A shift in perspective that kicks in somewhere around the first of the low branches, somewhere around forty feet off the forest floor. A euphoric alteration of the status quo as gravity is defied and toes carefully tip tap upward along the tapered trunk. The tangy taste of a fresh fir needle. The sweet and undiluted smell of sap; tangible and sticky evidence of the vascular similarities between a centuries old evergreen and a decade-old child. Going nose to nose with the thick and deeply furrowed bark of a living, breathing, sentient being.
Damien Carré, owner/operator of Expedition Old Growth, laid the ground rules early: Watch where you step. Stay on the trail. If maneuvering around the base of a tree that’s rigged to climb, take care to not step on emerging vegetation. Tip toe against the trunk, but don’t kick, don’t grasp or pull. Use the rope to ascend, not the branches. Remember, we were not invited here to climb, but we are not unwelcome either. So show respect. Be a good neighbor. And be a better guest.
Just about anyone over the age of five can ascend with Expedition Old Growth. Climbers are secured in a harness with both foot and knee ascenders to shift the climb effort from the upper body to the legs. Or there is the option to be “elevatored up,” in which one person who is already in the tree serves as the counterweight for someone below.
My son climbed up like the natural monkey he’s always been. My daughter took the elevator and delighted in the feeling of flight as she was hoisted up while I was lowered down. Once I was back on the forest floor I gazed up to where the ropes disappeared into the canopy. My children were way up there! Hanging out in their harnesses with Damien and “Slug Master Ben” (who earned his new nickname after successfully convincing my newly squeamish 9-year-old that slugs were actually pretty dang cool). No internet, no apps or games, no schoolwork … just fluffy moss that clung to high branches like pollen on a bumblebee and an adventurous education 200 feet up inside a Douglas Fir with these fun and passionate guides.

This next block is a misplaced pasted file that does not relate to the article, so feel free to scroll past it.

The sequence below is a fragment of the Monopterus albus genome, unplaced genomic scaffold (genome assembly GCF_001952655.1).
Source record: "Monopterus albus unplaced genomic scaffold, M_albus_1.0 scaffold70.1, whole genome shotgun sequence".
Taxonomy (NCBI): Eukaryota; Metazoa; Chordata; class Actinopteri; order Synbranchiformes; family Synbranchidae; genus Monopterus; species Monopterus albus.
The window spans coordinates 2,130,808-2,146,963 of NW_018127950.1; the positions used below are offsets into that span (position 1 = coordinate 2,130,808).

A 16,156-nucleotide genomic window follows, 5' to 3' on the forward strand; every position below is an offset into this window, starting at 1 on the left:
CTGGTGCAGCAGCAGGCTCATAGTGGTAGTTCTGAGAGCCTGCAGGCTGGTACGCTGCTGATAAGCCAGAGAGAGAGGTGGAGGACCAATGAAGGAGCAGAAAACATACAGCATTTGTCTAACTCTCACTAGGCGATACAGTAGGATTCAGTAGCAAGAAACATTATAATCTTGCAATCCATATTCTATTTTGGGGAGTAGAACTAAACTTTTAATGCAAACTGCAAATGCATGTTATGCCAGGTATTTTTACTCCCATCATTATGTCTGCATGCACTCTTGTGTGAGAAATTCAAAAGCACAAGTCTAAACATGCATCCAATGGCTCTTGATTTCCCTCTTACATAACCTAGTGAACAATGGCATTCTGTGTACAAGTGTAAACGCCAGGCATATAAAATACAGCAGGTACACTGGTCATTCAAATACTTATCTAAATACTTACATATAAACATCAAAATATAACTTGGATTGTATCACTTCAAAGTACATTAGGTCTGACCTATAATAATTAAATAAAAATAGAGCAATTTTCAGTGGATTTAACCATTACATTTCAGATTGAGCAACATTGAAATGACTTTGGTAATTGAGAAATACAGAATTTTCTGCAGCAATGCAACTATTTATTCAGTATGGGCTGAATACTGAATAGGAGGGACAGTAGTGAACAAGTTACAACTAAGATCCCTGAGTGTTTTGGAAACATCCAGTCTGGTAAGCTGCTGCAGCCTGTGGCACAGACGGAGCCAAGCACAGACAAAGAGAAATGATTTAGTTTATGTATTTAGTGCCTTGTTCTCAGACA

Right now the world is hard. Maybe parents say that regardless of generation, but this is the only one I’ve known. And these are my only children. And it does. It feels hard. It is a challenge to keep my kids informed without taking a jackhammer to their innocence. I want my kids to be immersed in this world and to be compelled to find constant connection, to be stewards, to know why fighting for the protection of our public lands is critical, to understand the sacredness of clean air and water and how we will lose those essentials without the symbiotic relationship we have with trees. I want them to understand their own role as good neighbors and protectors, and I want them to live passionately, but without fear as the motivation for action. When it comes time for them to consider a first job, I want for them to look beyond the fast food and retail status quo options, and instead consider an apprenticeship as an arborist or a river guide, or anything that springboards off of a passion for the outdoors, one that was nurtured when they were kids, sparked perhaps while brushing shoulders with a Giant of the Forest.
As my kids floated one by one back down to earth, dappled in sun rays, they each, unbeknownst to the other, sang a song.
My son touched down first singing “Spiderman, Spiderman, does whatever a spider can …”
And then my daughter completed her descent with “I believe I can fly! I believe I can touch the sky!”
We hugged and high-fived, and gave our respects to the firs and cedars and broad leaf maples, to the creek rushing by us, to the chipmunks flitting out of snags and stumps.
I turned to my daughter, “Do you still not want to go camping very much this summer?” I asked.
She pulled the sucked on stem of sorrel out of her mouth and said, “Well. I just mean camping that’s, you know, far away, like out of state. Let’s stay in Oregon and go camping. A lot.”